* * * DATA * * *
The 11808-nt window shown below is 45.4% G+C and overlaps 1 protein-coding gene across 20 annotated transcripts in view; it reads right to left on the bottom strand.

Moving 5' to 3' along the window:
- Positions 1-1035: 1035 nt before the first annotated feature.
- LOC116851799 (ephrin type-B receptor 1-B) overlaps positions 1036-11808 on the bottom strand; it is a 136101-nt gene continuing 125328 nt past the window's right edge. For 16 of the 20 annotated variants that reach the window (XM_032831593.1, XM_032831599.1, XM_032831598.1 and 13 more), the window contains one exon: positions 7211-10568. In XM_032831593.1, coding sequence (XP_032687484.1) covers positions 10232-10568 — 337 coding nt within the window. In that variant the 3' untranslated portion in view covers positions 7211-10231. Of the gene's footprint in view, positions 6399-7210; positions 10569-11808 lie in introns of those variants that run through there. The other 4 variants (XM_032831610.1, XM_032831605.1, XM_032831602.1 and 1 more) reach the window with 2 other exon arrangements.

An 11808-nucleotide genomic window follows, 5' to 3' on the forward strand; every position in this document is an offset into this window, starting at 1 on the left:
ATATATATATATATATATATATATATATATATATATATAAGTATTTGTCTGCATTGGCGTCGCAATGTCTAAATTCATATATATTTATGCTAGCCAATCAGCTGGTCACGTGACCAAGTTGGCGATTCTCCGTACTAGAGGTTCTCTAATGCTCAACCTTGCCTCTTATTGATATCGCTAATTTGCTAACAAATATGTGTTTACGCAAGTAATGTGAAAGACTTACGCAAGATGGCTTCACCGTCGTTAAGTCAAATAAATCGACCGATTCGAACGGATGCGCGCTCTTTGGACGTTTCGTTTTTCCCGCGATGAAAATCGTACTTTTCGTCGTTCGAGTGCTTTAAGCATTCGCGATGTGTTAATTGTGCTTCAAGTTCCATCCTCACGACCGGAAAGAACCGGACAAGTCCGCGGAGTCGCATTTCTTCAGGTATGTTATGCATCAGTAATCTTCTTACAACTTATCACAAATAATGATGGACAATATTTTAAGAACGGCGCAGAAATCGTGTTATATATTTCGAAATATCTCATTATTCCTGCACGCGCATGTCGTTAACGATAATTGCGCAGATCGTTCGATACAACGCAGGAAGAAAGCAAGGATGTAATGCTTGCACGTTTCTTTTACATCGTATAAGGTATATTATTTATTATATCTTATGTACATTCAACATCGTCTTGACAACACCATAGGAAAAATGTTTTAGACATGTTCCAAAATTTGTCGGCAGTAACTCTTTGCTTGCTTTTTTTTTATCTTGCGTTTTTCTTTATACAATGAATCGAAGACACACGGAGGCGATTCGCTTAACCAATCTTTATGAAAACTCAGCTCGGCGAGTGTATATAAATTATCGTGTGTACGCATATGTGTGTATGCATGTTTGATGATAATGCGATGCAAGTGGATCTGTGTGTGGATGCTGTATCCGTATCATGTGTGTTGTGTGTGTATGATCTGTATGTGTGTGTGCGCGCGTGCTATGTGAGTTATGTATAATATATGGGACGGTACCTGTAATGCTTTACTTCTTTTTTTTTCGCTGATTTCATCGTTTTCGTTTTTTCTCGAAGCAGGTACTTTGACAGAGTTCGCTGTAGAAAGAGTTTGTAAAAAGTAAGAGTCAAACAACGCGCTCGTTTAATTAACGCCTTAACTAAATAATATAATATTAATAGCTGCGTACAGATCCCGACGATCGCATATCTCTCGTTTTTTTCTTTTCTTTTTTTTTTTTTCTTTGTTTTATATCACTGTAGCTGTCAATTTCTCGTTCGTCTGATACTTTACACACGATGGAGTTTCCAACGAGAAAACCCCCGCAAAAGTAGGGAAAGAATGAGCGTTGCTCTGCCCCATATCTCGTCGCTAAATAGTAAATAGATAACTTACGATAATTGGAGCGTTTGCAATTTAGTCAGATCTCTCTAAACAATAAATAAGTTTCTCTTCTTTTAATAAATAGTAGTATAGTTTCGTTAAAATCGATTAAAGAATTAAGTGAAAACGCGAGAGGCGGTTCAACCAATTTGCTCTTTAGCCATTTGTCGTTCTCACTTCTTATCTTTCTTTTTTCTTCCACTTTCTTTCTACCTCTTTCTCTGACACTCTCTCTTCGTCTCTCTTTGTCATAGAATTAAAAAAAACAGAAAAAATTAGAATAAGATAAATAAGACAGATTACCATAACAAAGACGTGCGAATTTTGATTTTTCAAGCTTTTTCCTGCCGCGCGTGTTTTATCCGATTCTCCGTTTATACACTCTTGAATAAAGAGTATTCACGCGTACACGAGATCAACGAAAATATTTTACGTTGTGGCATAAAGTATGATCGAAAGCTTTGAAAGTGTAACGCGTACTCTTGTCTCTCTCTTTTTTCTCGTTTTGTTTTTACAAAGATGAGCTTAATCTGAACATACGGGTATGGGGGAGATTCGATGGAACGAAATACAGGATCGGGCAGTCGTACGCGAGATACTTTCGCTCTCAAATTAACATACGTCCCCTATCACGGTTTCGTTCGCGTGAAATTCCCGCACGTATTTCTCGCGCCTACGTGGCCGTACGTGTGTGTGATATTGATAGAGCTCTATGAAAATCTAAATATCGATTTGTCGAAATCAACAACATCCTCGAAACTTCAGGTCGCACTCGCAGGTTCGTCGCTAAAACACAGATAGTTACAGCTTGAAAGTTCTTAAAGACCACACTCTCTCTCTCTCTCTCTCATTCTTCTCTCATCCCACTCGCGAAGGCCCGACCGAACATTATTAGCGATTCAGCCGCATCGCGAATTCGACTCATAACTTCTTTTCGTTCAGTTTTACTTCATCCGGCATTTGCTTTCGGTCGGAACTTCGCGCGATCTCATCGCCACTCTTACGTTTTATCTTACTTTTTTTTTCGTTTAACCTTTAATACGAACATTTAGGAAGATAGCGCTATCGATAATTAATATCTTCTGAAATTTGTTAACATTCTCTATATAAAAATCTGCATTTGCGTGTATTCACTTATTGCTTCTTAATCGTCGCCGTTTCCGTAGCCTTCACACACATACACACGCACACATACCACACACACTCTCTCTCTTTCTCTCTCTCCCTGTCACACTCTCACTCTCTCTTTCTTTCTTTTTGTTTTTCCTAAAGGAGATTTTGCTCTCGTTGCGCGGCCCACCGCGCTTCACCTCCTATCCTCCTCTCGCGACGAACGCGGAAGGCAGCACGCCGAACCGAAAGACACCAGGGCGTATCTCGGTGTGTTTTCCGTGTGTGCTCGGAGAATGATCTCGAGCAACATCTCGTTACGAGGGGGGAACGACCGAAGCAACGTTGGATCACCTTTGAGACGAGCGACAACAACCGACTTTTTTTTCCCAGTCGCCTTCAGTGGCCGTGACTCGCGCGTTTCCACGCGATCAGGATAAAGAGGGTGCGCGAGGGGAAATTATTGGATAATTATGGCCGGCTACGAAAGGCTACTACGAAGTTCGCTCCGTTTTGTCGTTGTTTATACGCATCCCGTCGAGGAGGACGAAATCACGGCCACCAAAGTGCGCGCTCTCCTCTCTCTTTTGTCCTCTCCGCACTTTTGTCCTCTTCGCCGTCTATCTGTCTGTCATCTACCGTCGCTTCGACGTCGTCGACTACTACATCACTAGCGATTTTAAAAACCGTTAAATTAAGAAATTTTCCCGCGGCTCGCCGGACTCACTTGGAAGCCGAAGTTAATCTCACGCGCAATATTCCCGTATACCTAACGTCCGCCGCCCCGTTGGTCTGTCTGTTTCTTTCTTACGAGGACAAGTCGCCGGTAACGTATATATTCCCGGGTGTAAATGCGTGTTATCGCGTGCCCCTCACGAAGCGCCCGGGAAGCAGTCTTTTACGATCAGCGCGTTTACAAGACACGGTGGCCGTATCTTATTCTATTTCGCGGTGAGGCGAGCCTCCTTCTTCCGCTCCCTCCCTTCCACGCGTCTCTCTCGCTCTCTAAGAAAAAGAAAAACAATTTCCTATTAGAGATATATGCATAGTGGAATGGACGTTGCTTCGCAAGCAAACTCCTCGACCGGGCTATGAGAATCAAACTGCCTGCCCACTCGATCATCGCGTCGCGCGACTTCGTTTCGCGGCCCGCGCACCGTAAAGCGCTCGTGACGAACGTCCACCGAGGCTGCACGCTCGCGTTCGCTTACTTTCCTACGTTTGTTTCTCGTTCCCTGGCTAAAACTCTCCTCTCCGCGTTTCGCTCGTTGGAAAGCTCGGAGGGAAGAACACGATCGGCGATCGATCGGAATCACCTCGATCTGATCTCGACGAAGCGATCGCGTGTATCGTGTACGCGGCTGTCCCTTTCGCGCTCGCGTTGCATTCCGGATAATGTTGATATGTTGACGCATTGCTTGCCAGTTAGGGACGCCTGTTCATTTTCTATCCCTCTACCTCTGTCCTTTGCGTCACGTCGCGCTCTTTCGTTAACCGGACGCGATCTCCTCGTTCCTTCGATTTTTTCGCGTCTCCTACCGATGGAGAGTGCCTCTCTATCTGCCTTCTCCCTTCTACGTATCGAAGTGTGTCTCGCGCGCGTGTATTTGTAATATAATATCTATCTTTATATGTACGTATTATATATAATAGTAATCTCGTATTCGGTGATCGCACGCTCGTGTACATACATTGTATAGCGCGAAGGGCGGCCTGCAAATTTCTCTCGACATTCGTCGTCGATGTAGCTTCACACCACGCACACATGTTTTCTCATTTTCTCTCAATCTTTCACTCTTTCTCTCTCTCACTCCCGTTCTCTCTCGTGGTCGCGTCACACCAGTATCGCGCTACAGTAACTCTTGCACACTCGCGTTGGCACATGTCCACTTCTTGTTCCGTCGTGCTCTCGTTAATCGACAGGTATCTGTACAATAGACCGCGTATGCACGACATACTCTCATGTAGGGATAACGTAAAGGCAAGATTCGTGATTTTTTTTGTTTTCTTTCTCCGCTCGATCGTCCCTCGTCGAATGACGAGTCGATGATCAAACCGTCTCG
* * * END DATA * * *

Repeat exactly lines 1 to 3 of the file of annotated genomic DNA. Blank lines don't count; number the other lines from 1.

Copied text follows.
The 11808-nt window shown below is 45.4% G+C and overlaps 1 protein-coding gene across 20 annotated transcripts in view; it reads right to left on the bottom strand.

Moving 5' to 3' along the window:
- Positions 1-1035: 1035 nt before the first annotated feature.